Mc Carthy laughed heartily and tried to enlighten the villagers. Vain. They showed him the famous note, printed in English and decorated with a picture of a tree with dollar bills hanging on it. They triumphantly referred to the drawing as the final scientific proof of the correctness of their shrewdness in how to easily get rich.

The visitor read the text. It was a newspaper advertisement for an American investment company. Again he tried to clarify, but in vain. The villagers firmly believed in the miracle of the money tree, just as August the Strong believed in the gold-making power of the alchemists. Mc Carthy returned enriched with the knowledge that the Melanesian cargo cult is not as far from our world as we think.

The Melanesians believe that airplanes are messengers of the gods of their ancestors living in the sky, which should bring them treasures, but have been intercepted by the evil Europeans. Thus, the blacks regarded the whites as thieves, and the military equipment, which came abundantly from the sky, especially during the Second World War, was in fact stolen Melanesian property. It is no wonder that during the jubilee days of the cargo cult movement in the post-war years there were major uprisings against the colonial administrations of Melanesia.

Even today it has not yet got around everywhere that the whites have homelands in which they diligently manufacture all these wonderful goods in factories; In remote island areas, they are still considered to be trappers of the messengers of the gods, and on the landing strips in the jungle it is said that many pilots still find the offerings of the Bushmen to the bird of the gods deposited at night under the wings of their aircraft, which they consider to be a living being.

Salt water people vs. fresh water people

According to some experts, the most beautiful thing about Melanesia's atolls is the sight of them from the air. That sounds unintentionally mocking, but it is meant superficially. With their radiant play of colors, which range from the green of the vegetation to the white of the sand to the emerald of the lagoon and the indigo of the surrounding sea, atolls are truly natural wonders; Works of art created for people to stay in noble seclusion, in total harmony with a world that simultaneously makes them the absolute master of their microcosm and surrenders them to the confinement from which they can only escape at risk to life and limb, namely by driving in his dugout canoe out into the vastness, the void to the next atoll, which is weeks away, but may look like the deserted one.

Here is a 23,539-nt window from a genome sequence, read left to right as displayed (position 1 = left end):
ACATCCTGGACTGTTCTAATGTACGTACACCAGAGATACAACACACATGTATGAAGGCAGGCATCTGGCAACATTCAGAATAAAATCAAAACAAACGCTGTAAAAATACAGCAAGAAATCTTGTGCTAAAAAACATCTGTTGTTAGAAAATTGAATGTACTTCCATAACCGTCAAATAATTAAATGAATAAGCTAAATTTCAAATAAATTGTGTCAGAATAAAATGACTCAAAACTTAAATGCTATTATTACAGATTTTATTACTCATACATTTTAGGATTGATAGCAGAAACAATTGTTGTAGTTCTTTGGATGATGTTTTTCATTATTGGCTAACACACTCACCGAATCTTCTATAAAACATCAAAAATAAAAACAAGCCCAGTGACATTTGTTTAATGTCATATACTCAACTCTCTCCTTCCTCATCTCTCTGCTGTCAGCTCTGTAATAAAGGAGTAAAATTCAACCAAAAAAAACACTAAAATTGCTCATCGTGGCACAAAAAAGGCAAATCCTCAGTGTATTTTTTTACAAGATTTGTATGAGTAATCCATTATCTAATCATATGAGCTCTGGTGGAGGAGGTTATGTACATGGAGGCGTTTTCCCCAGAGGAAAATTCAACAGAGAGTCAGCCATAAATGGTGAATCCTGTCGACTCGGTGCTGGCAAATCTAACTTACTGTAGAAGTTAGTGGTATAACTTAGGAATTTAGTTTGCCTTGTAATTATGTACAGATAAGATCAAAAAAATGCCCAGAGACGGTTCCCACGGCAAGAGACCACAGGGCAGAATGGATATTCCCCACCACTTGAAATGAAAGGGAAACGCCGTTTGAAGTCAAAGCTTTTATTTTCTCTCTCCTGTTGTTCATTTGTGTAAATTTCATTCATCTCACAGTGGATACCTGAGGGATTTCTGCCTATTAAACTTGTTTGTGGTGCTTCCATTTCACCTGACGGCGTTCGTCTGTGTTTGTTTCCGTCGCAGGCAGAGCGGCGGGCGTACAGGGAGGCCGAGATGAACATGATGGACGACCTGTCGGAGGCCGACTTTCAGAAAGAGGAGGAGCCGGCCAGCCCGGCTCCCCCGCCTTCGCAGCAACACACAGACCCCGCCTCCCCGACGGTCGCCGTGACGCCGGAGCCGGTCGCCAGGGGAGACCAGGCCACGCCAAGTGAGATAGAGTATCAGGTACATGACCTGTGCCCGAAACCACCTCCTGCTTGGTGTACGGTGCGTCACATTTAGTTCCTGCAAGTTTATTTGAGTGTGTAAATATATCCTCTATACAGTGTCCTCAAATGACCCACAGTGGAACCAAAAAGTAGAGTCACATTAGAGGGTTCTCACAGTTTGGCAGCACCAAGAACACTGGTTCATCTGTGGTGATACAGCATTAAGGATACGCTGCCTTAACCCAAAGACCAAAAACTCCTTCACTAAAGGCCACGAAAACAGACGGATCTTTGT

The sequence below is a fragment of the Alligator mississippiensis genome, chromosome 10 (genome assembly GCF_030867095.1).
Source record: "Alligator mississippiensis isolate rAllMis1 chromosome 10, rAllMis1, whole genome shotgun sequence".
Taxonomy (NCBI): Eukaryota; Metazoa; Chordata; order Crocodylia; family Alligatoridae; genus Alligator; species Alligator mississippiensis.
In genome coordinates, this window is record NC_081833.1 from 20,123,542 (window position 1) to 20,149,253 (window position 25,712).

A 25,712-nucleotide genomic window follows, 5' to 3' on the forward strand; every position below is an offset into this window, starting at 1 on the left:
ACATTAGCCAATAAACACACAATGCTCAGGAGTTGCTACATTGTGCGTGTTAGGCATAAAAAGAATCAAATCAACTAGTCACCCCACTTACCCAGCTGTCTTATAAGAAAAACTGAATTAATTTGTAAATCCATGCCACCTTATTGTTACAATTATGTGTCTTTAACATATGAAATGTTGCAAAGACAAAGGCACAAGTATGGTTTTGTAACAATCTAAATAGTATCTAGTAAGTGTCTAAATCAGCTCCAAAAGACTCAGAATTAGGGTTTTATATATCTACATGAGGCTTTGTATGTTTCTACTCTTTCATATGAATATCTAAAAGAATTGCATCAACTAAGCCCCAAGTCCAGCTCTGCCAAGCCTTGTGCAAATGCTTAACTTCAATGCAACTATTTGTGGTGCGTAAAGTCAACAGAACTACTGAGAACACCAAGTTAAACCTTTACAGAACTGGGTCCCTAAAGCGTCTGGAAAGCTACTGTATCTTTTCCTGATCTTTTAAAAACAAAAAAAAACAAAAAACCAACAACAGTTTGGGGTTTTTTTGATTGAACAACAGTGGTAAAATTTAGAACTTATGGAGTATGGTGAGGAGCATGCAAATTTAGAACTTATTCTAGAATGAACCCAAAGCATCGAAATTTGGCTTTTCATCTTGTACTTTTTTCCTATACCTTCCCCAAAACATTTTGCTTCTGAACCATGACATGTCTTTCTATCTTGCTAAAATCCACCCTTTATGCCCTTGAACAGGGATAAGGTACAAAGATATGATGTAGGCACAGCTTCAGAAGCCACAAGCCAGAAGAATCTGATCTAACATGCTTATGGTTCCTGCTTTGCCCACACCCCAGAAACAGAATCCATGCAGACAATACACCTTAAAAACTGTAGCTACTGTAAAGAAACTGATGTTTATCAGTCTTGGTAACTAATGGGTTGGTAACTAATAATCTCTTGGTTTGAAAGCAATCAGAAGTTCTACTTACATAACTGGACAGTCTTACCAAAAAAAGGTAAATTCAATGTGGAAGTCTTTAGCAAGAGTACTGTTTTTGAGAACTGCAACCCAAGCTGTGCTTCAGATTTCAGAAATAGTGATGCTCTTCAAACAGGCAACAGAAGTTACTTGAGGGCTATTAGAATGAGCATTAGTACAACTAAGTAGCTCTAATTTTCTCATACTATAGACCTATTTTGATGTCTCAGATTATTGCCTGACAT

Melanesians, although they also inhabit a number of such coral-built groups of mini-islands, cannot be compared with the Micronesians or Oceanians, who specialize in atoll life. In comparison, Melanesians are primarily mainland people: residents of those large islands that almost have the character of a mainland. You have to see them against the backdrop of Oceania in order to understand their peculiarity. Even if the group of "salt water people" among them, as they are called, is large, it is still the customs and religious beliefs of the "fresh water people" or bushies, which predominate by far. Similar to the way that the Bedouins of eastern Arabia are partly desert people, in whose life the absence of water is almost the main condition, but partly were sailors and pearl fishermen, so to speak the exact opposite of this, the Melanesians are also largely water-afraid arable farmers who love their taro and Have brought sweet potato cultures to considerable perfection, but partly aquatic people, from whom the world learned to swim modern and fast.